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Aim: In order to survive, human cells must adapt to changes in the oxygen level of their environment. Many endogenous mechanisms operate in hypoxia. Hypoxia-inducible factor 1 (HIF-1) is a transcriptional protein involved in the head of the cascade that regulates the response of brain and other tissues to hypoxia. HIF-1 alpha (HIF-1α) is the main molecule that responds to hypoxia and is an important marker of cerebral hypoperfusion.
Materials and Methods: Thirty-nine acute stroke patients aged between 18-80 years and 38 control patients included in our study. We aimed to examine the serum HIF-1α levels in early period of acute ischemic stroke. We also aimed to evaluate its usefulness in determining tissue damage due to hypoxia and the prognosis of the disease.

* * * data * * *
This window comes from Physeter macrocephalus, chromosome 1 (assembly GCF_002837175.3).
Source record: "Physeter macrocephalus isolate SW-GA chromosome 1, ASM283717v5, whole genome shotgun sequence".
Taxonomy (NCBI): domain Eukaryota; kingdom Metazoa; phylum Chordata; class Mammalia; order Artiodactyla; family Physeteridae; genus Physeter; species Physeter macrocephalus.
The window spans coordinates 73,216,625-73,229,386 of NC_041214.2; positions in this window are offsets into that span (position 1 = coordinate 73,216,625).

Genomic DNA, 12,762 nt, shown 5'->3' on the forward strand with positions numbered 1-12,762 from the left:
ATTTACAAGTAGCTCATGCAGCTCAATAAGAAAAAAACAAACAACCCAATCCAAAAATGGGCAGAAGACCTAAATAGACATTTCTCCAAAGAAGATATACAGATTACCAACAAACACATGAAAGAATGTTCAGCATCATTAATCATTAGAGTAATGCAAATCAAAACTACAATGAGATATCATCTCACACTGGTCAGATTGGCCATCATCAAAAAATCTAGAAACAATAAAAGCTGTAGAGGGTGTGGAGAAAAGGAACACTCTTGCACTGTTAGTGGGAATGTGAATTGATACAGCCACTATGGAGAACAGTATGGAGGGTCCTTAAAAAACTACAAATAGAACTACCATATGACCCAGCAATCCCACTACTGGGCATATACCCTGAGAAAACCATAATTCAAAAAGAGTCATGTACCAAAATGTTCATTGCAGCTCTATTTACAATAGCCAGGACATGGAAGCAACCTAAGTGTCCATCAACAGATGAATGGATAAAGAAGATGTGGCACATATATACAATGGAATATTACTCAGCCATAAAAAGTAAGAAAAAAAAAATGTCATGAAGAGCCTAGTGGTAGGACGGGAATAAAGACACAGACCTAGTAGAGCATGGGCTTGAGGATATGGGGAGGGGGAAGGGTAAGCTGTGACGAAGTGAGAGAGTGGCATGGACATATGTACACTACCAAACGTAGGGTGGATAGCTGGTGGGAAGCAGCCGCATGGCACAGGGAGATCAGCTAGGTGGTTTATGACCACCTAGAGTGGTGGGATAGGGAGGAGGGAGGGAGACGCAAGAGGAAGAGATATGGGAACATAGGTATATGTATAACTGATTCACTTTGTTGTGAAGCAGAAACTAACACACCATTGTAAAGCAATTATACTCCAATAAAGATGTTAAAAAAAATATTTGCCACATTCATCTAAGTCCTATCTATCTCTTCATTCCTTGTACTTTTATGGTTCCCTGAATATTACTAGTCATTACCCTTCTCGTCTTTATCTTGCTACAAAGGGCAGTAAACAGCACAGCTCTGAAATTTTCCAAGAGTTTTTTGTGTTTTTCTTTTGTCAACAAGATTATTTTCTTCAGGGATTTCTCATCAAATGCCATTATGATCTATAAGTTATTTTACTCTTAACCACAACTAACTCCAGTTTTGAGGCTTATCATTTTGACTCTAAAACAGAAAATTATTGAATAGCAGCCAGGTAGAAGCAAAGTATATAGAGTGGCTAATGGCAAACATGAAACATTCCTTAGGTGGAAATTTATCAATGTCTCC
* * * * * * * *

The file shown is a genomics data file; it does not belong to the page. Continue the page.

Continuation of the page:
Results: Serum HIF-1α levels were higher in acute ischemic stroke patients compared to the control group (p= 0.000). There was no significant correlation between infarct volumes, NHISS scores, blood pressure and HIF-1α values of the stroke patients.
Conclusion: HIF-1α could be an important biomarker in detecting cerebral hypoxia. It is possible to study this in human peripheral blood. Its usability in stroke may become widespread with studies on its therapeutic target.
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